Analytic Library of PLACE

Analytic Archives: What happens when executives and technocrats put themselves between the psychoanalytic literature and an audience ?

Currently, we are updating and cataloging the reference library at PLACE. It is free and open to anyone who makes themselves known to PLACE. For a preview of the lender library go to:

During this process, we inquired about the possibility of receiving digital contributions from various archives and libraries. One such archive we addressed was Psychoanalytic Electronic Publishing, or PEP web, a digital library containing both new and old works of psychoanalysis.  In reading the Pep-Web site you are informed that they have sole rights of the analytic literature on their site even though much of it – at least the good stuff – was written not only more than 75 years ago, but by analysts who did not write to make a profit or keep it out of the hands of the public.  This much said, this does not seem to be the position of PEP-web who not only would not donate a subscription to help make available psychoanalytic literature to  low-income families and teenagers, but who wrote us explicitly to say that psychoanalytic works are not destined to the general community or teenagers, but groups of specialists. But their position contradicts the very goals and aims that psychoanalysis has set for itself for the last 100 years.  Writing on the anniversary of the 100 year of the publication of the American Imago, the  editor Louise Rose [Imago/2012] states the aims of the journal: “Throughout its 100 years, the journal has published the work of analysts and authors across the fields of the humanities, arts, and social sciences. It has also published across boundaries determined by war and exile, demonstrating a recurring awareness of the crisis conditions in which it was born and had to exist, and keeping a steady focus on the future of the psychoanalytic movement”. She then goes on to recognize that the Journal Imago was created both, ” To forge new links between the world of the university and the world of psychoanalytic institutes and programs remains a crucial part of that mission” and ” Further, the journal as a bridge encourages writers and researchers to seek in the work of psychoanalysis new scientific and social visions that can comprehend and respond to the current needs of both the individual and society“. We applaud the position of the editors of the American Imago and can only publish the exchange between PLACE and Pep Web here to allow the reader to get a sense of what is at stake and what is avoided in the current commercialization of analytic literature.

The two letters below are:

(1) My request to make the Pep-Web archive available at no charge for low-income families and teenagers was denied in the first letter.

(2) I respond in the second letter asking for their motivations and disagreeing with their position.


(1) Dear Robert,

The directors have reviewed your request and we are sorry to inform you that PEP cannot offer PLACE a grant in order to make the PEP Archive freely available to the children between 10-18 years old and their parents in your program.

The PEP Archive is a large database of literature containing very technical, academic and clinical papers and books for mental health students, practitioners, and research and scholars who provide the mental health care or for academics researching the issue. The literature is written for the mental health professional community and not generally targeted for the audience of the general community.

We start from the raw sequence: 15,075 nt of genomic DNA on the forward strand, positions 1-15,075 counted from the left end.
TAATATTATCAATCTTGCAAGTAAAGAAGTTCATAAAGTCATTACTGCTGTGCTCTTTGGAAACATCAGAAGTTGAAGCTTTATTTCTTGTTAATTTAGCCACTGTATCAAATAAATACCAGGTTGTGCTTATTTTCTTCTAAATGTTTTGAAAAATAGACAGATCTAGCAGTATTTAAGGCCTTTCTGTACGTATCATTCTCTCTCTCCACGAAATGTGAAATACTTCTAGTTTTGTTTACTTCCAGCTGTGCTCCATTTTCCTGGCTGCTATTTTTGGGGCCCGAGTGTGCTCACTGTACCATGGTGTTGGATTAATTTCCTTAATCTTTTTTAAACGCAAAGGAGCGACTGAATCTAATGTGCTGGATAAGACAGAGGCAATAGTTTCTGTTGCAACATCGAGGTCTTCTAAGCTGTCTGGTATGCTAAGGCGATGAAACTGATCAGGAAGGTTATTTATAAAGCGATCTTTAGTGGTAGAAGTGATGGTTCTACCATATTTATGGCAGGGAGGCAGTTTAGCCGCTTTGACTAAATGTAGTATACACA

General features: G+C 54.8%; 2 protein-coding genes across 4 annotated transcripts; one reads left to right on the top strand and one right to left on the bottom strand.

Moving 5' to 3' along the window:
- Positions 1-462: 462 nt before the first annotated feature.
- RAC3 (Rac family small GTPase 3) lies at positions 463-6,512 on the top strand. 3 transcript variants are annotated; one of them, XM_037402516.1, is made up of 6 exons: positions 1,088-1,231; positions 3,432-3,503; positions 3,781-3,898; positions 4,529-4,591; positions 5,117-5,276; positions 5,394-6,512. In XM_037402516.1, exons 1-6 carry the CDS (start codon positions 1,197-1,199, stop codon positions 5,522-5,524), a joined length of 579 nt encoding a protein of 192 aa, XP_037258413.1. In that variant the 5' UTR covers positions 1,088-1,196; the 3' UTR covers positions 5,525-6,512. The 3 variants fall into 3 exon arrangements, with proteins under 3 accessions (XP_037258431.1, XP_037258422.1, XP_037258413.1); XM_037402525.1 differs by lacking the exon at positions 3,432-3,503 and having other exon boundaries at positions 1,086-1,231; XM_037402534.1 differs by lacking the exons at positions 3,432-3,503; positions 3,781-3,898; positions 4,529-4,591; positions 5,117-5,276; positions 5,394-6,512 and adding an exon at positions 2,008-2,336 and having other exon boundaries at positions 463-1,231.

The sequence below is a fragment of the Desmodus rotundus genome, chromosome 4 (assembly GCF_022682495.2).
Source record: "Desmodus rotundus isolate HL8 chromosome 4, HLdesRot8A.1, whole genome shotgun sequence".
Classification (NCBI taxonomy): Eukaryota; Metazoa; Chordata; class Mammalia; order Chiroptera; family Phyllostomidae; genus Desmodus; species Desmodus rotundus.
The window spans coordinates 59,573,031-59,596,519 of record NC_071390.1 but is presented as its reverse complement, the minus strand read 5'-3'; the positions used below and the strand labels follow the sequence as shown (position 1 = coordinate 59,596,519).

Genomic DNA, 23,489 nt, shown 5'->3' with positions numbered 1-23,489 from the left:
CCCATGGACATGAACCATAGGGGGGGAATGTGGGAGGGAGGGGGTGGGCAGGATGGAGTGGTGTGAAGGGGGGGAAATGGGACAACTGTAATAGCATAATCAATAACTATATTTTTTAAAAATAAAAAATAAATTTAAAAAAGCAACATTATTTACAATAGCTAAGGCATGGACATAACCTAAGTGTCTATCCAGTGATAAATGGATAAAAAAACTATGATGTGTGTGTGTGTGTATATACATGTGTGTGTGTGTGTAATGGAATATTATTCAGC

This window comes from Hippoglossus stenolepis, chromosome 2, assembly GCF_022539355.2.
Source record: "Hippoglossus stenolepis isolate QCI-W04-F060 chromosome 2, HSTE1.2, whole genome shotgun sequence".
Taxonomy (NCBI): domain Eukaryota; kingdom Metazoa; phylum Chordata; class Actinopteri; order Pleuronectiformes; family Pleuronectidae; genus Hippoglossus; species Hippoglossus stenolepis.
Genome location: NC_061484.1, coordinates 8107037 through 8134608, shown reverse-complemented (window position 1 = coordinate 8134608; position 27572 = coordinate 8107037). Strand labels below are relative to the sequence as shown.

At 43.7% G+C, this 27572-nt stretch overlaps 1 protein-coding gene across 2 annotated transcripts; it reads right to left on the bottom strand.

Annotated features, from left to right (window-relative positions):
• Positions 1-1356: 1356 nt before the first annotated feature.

The Freud Standard Edition is quite available at most public libraries. And as we understand, many of the LA psychoanalytic Institute Libraries are open to the public, perhaps by appointment.

We wish you the best of luck in your endeavors.

Kind Regards,
Ms. A



Dear Ms. A (and Directors),

Thank you for your consideration and getting my email to your directors; though we strongly and respectfully disagree about the opinions put forth on the function and aims of psychoanalytic literature.  

Though psychoanalytic literature may be directed to certain idealized groups, it may be read and used by whomever. Indeed, it is our conviction that the literature should, in the interest of extending its practice and theory,  not be restricted to idealized groups of experts who would try to segregate and capitalize on its knowledge. Much of the psychoanalytic literature was written by authors neither concerned with making a profit for their writings nor restraining the scope of its audience to technicians and scholars. In fact, following Ferenzi’s second fundamental rule of analytic transmission, many ‘patients’ become just as, if not more, proficient in the assumption of the literature of psychoanalysis than the average academic or technician.

Besides profit and commerce, what motives would anyone have to restrict the audience of the psychoanalytic literature?

Imagine if a mathematics or scientific archive would claim to be so concerned with an ideal audience of technicians and scholars that its knowledge would not be made available to bright teenagers and the general community. Surely mathematics and science would suffer just as some of the most able minded teenagers would be turned away and get the wrong impression that such disciplines were made for veterans in a retirement home. Fortunately this does not happen in mathematics and the sciences: we should hope that one day analysis will be in as good as shape to gage its audience on their merit and not the professional obligations of mental health practicioners.

In any case, we are sorry that the PEP Archive would not accept our invitation to join us in a new movement that is rethinking how analysis is both taught and approached in the 21st century.

Best of luck, sincerely,

Robert Groome